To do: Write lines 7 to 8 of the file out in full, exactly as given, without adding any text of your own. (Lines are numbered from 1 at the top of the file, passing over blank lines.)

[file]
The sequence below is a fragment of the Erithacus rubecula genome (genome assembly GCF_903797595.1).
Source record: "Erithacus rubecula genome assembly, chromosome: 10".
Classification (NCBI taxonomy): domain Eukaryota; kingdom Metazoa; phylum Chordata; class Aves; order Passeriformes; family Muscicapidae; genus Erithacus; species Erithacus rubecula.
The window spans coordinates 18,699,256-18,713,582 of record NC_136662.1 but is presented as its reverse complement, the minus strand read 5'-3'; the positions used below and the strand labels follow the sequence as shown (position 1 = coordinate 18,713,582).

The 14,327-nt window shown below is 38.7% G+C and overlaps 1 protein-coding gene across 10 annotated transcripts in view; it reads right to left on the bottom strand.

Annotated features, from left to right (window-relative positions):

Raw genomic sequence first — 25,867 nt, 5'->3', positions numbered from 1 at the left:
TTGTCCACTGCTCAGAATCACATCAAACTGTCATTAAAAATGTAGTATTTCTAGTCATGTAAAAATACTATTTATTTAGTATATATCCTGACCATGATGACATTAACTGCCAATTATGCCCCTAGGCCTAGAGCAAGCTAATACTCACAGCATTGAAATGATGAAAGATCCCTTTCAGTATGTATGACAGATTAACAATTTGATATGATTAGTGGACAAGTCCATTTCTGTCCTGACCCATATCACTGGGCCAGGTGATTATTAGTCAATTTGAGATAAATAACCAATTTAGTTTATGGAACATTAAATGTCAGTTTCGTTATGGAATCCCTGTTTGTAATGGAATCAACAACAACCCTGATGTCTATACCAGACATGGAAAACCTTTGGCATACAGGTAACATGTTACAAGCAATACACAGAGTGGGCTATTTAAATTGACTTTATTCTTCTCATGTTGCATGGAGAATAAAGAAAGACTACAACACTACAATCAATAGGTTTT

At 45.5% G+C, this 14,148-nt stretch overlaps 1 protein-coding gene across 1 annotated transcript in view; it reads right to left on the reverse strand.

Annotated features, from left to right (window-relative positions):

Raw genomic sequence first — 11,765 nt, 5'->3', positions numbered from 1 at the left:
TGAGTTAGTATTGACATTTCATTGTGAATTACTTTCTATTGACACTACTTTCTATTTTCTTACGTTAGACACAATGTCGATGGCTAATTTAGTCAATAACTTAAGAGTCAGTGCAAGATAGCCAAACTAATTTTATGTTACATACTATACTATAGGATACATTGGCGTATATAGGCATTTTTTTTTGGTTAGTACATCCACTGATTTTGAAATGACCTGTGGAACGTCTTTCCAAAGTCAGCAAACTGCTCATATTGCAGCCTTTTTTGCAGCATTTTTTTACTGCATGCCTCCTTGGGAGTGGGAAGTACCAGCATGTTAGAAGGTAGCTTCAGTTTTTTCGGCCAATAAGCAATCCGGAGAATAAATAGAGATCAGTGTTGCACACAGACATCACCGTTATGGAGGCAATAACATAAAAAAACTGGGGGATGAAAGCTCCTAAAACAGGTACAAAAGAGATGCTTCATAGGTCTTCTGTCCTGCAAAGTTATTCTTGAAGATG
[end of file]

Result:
Raw genomic sequence first — 25,867 nt, 5'->3', positions numbered from 1 at the left:
TTGTCCACTGCTCAGAATCACATCAAACTGTCATTAAAAATGTAGTATTTCTAGTCATGTAAAAATACTATTTATTTAGTATATATCCTGACCATGATGACATTAACTGCCAATTATGCCCCTAGGCCTAGAGCAAGCTAATACTCACAGCATTGAAATGATGAAAGATCCCTTTCAGTATGTATGACAGATTAACAATTTGATATGATTAGTGGACAAGTCCATTTCTGTCCTGACCCATATCACTGGGCCAGGTGATTATTAGTCAATTTGAGATAAATAACCAATTTAGTTTATGGAACATTAAATGTCAGTTTCGTTATGGAATCCCTGTTTGTAATGGAATCAACAACAACCCTGATGTCTATACCAGACATGGAAAACCTTTGGCATACAGGTAACATGTTACAAGCAATACACAGAGTGGGCTATTTAAATTGACTTTATTCTTCTCATGTTGCATGGAGAATAAAGAAAGACTACAACACTACAATCAATAGGTTTT